It should be noted that a whole lot of craziness occurred at the hospital. There were inhumane electroshock treatments, involuntary commitments, and many hostile patients and staff members. In the 1970s before deinstitutionalization, there were six suicides, a shooting, a riot, 52 fires, 22 assaults, 3 rapes, and an attempted murder all reported within 20 months of each other.

9. Welwyn Mansion Ruins at the Welwyn Preserve

"Welwyn Preserve, Glen Cove, Long Island, NY:" by IslesPunkFan is licensed under CC BY-NC 2.0.
"Welwyn Preserve, Glen Cove, Long Island, NY:" by IslesPunkFan is licensed under CC BY-NC 2.0.
"Welwyn Preserve, Glen Cove, Long Island, NY:" by IslesPunkFan is licensed under CC BY-NC 2.0.

Location Address: 100 Crescent Beach Road, Glen Cove, New York
Location Directions: HERE

There is an incredible abandoned estate located on Glen Cove on the famous “Gold Coast” of Long Island’s North Shore. The history behind the home and how it ended up becoming abandoned is fascinating. The estate, known as Welwyn, was constructed in 1906 for Harold Iriving Pratt and his wife, Harriet. Pratt was the son of a very wealthy oil businessman named Charles Pratt who made his fortune in the late 1800s. Charles had acquired nearly 1,100 acres of land around Glen Cove during his lifetime and it was on this land that Henry would build his estate.

The Gold Coast Mansions of New York are iconic landmarks of the local area. When it came to building Welwyn, the architecture firm Babb, Cook, & Willard was tasked with designing the home. Welwyn was built in the Georgian style and featured many bedrooms and living rooms. The grounds surrounding the property were also immaculate. Harriet was an avid horticulturist and this passion led the family to create many gardens, paths, and greenhouses at Welwyn. The Olmsted Brothers firm, founded by the one and only Frederick Law Olmsted, worked with the Pratt’s on creating wonderful outdoor spaces. Along with maintaining the gardens at her estate, Harriet was a key horticulturist for major projects such as the 1939 World’s Fair in Queens along with the New York Botanical Gardens.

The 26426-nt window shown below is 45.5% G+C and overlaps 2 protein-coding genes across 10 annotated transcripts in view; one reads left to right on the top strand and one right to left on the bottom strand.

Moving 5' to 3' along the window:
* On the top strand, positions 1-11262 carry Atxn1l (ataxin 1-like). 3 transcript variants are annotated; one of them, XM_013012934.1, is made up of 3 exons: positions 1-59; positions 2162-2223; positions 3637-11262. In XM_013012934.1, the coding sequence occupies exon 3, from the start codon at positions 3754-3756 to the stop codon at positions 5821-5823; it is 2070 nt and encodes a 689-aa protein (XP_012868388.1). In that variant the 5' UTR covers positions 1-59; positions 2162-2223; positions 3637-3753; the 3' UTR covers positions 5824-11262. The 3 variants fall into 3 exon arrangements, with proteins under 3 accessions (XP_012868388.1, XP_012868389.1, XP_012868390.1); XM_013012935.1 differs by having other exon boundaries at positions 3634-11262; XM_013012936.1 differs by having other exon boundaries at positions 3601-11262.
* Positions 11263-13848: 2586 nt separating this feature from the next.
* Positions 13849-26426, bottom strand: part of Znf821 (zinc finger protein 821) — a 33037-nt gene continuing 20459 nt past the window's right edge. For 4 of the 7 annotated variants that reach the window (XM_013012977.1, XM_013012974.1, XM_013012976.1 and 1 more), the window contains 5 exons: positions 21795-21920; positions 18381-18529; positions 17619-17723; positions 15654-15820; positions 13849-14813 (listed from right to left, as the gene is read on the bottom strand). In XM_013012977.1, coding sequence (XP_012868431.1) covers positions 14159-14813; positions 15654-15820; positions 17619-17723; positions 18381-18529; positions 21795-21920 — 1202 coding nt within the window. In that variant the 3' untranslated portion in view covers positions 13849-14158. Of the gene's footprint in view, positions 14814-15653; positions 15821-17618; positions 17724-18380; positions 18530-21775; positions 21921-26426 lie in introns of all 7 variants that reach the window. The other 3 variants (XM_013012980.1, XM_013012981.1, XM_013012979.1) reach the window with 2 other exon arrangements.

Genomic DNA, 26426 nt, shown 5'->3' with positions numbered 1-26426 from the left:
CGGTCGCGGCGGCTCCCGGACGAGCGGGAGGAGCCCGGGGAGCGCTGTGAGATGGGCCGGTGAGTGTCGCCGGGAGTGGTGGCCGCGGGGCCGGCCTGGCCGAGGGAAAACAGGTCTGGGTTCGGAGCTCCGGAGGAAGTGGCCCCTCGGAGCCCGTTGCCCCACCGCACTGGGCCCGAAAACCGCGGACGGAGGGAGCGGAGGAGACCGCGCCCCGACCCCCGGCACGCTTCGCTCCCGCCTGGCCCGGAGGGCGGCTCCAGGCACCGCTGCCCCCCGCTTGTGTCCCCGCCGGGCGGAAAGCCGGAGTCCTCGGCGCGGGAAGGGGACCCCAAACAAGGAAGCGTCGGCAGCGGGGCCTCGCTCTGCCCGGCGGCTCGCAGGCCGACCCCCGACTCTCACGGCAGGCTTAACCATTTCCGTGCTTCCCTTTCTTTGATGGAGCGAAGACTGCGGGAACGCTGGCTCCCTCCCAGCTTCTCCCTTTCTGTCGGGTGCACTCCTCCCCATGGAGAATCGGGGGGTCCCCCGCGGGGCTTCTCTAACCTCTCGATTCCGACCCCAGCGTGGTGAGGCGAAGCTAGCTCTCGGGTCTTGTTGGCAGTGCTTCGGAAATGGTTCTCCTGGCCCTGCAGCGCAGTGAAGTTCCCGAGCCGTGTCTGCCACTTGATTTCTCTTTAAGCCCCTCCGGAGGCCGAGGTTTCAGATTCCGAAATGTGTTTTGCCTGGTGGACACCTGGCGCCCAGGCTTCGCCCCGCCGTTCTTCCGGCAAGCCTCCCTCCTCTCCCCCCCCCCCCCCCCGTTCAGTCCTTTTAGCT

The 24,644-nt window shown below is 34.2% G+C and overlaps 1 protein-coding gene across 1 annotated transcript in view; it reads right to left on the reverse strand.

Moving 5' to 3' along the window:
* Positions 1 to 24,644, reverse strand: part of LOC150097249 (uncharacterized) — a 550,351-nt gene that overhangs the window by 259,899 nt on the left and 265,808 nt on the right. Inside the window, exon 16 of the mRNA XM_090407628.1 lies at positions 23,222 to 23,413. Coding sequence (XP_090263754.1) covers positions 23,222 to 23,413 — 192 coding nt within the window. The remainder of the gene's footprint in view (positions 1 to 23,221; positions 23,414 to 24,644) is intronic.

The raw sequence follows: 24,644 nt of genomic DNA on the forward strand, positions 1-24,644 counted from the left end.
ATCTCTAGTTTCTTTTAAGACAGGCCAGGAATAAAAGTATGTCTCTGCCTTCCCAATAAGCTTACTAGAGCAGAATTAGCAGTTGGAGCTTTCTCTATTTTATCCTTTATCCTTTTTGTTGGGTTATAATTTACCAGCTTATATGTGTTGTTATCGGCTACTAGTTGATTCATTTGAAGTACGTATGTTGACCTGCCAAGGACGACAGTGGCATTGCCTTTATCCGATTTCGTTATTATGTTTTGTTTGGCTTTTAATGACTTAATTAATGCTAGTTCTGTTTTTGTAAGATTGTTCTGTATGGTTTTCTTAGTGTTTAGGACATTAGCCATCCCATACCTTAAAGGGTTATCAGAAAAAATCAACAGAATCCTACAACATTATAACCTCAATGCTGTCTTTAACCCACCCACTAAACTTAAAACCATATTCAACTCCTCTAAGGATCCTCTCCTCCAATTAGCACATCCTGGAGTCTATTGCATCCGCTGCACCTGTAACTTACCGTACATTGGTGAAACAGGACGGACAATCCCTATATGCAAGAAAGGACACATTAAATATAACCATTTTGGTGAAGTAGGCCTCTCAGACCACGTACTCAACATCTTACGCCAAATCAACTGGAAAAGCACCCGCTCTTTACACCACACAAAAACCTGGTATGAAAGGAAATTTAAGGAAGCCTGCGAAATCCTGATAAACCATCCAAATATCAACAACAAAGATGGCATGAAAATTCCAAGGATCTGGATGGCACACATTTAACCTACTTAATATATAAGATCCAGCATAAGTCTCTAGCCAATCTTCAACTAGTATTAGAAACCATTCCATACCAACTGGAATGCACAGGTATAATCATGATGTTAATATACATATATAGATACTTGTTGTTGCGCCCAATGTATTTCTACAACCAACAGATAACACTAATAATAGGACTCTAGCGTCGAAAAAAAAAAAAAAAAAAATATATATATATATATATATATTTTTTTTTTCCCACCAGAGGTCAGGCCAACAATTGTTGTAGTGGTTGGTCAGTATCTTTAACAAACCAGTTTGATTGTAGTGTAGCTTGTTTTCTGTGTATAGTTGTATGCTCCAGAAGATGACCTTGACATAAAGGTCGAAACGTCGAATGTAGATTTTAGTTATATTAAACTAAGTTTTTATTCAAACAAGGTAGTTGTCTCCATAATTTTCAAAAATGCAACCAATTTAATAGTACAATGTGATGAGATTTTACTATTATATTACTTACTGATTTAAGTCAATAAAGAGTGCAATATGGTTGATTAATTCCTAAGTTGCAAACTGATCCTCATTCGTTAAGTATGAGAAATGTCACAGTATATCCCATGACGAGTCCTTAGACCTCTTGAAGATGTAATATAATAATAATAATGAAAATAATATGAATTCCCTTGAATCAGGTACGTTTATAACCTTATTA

The Pratt family enjoyed decades of living at their grand estate. Henry passed away in 1939 and in 1969, Harriet passed. It was after Harriet’s death that the home was transferred to Nassau County as stated in their will. When Nassau County received the 200-acre estate, it struggled to determine what to do with the property. Welwyn was so grand that proper maintenance was not possible by the county. The gardens eventually became overgrown, the greenhouses started falling apart, and the mansion was slowly deteriorating.

The first new users of the old estate were interestingly the Nassau County Sheriff’s Department. The department was in need of a training center for its members. Each greenhouse had a cement basement and these were used to create a firing range along with a mock jail ciel. For several years during the early 1990s, the department utilized these spaces.

The next idea for Welwyn came from Boris Chartan who sought to create a Holocaust museum at the estate’s main house. Chartan founded the Holocaust Memorial and Tolerance Center of Nassau County. The organization utilized the main house to host a museum and the neighboring garden to serve as part of the memorial. The center remains open to the public today.

To share the beautiful land with the public, the Welwyn Preserve was established. It features over 200 acres of land consisting of beautiful cobblestone paths, abandoned greenhouses, bridges, and a private beach. Exploring the abandoned structures at the preserve is super fun and should be on the top of everyone’s list who enjoys urban exploring.

10. Pilgrim Psychiatric Center (Pilgrim State Hospital)

"Incinerator" by TomJuggle is licensed under CC BY-NC 2.0.
"One Way" by pjah73 is licensed under CC BY-NC-ND 2.0.

Location Address: 998 Crooked Hill Road, Brentwood, New York
Location Directions: HERE

The Pilgrim Psychiatric Center, located in Brentwood, New York, holds a significant place in the history of mental healthcare in the region. Established in the early 20th century, it was originally known as the Pilgrim State Hospital, representing a progressive approach to treating mental illness. The sprawling 1,000-acre campus, with its distinctive architecture and expansive grounds, aimed to provide a therapeutic environment for patients.

At its peak in 1951, the center housed nearly 14,000 individuals seeking treatment for various psychiatric conditions. To care for these thousands of patients, there were about 4,000 staff members. With so many people in the development, it essentially became its own little city complete with its own police department, farm, church, powerplant, cemetery, post office, and water tower.  More harsh therapies including lobotomies and electro-convulsive therapy (ECT) were introduced in the 1950s. The story of Beulah Jones, a patient there between 1952 and 1972 who got both of these therapies and was left severely disabled, generated the most well-known dispute around this issue. When pharmaceutical alternatives to institutionalization emerged, Pilgrim State Hospital and the other state hospitals soon started to collapse.